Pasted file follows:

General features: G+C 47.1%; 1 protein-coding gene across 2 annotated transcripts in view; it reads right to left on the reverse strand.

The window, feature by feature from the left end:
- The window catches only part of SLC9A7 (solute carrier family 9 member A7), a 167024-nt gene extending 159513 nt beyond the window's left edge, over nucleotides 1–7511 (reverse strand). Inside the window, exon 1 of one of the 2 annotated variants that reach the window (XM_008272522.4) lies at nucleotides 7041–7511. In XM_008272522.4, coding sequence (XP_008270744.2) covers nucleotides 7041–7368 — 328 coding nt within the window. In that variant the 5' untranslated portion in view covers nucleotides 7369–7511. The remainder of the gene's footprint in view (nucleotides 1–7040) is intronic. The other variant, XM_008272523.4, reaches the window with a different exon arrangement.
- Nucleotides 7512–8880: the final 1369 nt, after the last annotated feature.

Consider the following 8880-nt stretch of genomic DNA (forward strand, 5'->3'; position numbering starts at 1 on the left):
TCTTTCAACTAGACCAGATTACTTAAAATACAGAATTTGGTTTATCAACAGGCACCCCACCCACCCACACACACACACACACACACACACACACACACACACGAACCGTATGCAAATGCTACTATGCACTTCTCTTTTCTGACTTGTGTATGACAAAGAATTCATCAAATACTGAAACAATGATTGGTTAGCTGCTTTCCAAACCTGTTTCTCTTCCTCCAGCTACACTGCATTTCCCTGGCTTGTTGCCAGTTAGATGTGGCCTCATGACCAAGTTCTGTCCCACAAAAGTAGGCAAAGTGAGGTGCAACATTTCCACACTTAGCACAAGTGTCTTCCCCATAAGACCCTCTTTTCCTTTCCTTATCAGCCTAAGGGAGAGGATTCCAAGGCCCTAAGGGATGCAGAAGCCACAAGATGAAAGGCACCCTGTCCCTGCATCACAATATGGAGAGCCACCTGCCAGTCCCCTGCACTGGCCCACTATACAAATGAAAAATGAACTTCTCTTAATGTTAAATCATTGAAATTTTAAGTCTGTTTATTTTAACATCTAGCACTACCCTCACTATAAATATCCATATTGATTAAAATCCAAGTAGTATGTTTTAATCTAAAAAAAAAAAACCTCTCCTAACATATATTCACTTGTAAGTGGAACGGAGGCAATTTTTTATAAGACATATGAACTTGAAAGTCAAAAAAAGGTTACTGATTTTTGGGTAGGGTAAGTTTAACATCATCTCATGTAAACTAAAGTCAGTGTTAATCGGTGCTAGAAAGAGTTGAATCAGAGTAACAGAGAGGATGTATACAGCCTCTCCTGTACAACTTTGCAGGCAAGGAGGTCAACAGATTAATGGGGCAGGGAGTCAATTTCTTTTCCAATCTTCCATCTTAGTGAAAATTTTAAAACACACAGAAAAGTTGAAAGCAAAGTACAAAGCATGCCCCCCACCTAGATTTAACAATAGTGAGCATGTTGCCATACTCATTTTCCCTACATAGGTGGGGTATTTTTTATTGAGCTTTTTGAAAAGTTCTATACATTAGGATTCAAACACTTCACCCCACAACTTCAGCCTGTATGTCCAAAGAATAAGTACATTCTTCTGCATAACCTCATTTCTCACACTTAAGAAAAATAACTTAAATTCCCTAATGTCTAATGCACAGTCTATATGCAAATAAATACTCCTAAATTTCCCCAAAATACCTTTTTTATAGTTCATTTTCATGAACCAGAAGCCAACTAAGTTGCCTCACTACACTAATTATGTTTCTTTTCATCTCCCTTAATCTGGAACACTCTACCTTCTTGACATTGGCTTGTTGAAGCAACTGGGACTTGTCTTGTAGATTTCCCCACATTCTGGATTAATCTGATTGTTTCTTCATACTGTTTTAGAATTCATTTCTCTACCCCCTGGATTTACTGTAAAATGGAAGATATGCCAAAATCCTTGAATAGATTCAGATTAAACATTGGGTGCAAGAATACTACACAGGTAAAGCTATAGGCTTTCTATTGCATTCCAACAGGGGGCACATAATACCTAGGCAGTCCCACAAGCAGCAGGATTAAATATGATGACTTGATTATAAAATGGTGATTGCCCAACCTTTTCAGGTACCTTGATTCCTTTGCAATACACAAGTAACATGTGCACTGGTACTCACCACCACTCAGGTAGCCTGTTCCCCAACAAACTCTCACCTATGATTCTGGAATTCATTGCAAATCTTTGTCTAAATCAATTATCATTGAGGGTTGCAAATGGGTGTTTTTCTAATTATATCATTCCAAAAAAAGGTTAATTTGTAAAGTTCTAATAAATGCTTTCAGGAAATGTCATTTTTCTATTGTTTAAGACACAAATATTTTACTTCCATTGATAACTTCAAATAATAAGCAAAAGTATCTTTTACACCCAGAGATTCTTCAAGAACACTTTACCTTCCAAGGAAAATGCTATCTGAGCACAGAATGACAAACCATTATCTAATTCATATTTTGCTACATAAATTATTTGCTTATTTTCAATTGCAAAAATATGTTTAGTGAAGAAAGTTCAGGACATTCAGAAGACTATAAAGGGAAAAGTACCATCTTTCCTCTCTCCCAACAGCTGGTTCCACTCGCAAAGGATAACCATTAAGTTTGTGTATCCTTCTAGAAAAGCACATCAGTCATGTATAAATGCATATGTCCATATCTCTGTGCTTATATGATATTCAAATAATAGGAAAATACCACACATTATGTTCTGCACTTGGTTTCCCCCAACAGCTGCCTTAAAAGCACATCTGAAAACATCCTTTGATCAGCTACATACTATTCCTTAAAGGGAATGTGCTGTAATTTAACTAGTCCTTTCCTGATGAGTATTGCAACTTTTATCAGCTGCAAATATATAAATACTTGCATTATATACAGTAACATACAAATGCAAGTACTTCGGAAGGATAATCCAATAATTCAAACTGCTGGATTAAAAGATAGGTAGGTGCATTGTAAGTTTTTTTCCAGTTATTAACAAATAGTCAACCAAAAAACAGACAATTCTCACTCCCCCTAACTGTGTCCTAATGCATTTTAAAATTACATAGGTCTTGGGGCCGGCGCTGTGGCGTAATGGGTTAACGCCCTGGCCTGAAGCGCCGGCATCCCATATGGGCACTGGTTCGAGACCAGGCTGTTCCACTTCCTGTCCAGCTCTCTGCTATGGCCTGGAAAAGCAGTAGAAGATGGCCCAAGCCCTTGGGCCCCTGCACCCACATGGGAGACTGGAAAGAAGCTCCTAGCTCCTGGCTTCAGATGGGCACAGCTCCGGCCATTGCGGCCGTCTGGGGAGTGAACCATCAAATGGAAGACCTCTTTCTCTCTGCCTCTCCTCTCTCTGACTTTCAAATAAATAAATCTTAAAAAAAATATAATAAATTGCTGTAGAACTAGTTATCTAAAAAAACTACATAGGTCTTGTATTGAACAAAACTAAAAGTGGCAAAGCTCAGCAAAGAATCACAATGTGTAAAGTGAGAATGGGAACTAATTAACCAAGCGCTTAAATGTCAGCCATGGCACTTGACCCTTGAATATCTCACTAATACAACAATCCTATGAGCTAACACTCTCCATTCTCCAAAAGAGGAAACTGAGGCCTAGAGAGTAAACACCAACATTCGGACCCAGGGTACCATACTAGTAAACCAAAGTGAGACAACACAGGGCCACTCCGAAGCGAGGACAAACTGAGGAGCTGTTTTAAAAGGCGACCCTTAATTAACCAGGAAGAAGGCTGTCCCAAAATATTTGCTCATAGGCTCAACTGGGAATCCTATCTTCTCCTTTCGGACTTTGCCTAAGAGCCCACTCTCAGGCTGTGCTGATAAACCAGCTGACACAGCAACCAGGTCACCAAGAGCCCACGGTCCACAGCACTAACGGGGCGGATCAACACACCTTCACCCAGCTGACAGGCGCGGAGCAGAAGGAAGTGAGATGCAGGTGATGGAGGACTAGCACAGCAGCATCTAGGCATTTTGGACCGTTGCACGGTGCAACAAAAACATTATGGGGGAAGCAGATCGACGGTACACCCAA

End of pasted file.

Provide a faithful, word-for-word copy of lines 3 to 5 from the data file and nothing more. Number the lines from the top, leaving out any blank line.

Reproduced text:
- The window catches only part of SLC9A7 (solute carrier family 9 member A7), a 167024-nt gene extending 159513 nt beyond the window's left edge, over nucleotides 1–7511 (reverse strand). Inside the window, exon 1 of one of the 2 annotated variants that reach the window (XM_008272522.4) lies at nucleotides 7041–7511. In XM_008272522.4, coding sequence (XP_008270744.2) covers nucleotides 7041–7368 — 328 coding nt within the window. In that variant the 5' untranslated portion in view covers nucleotides 7369–7511. The remainder of the gene's footprint in view (nucleotides 1–7040) is intronic. The other variant, XM_008272523.4, reaches the window with a different exon arrangement.
- Nucleotides 7512–8880: the final 1369 nt, after the last annotated feature.

Consider the following 8880-nt stretch of genomic DNA (forward strand, 5'->3'; position numbering starts at 1 on the left):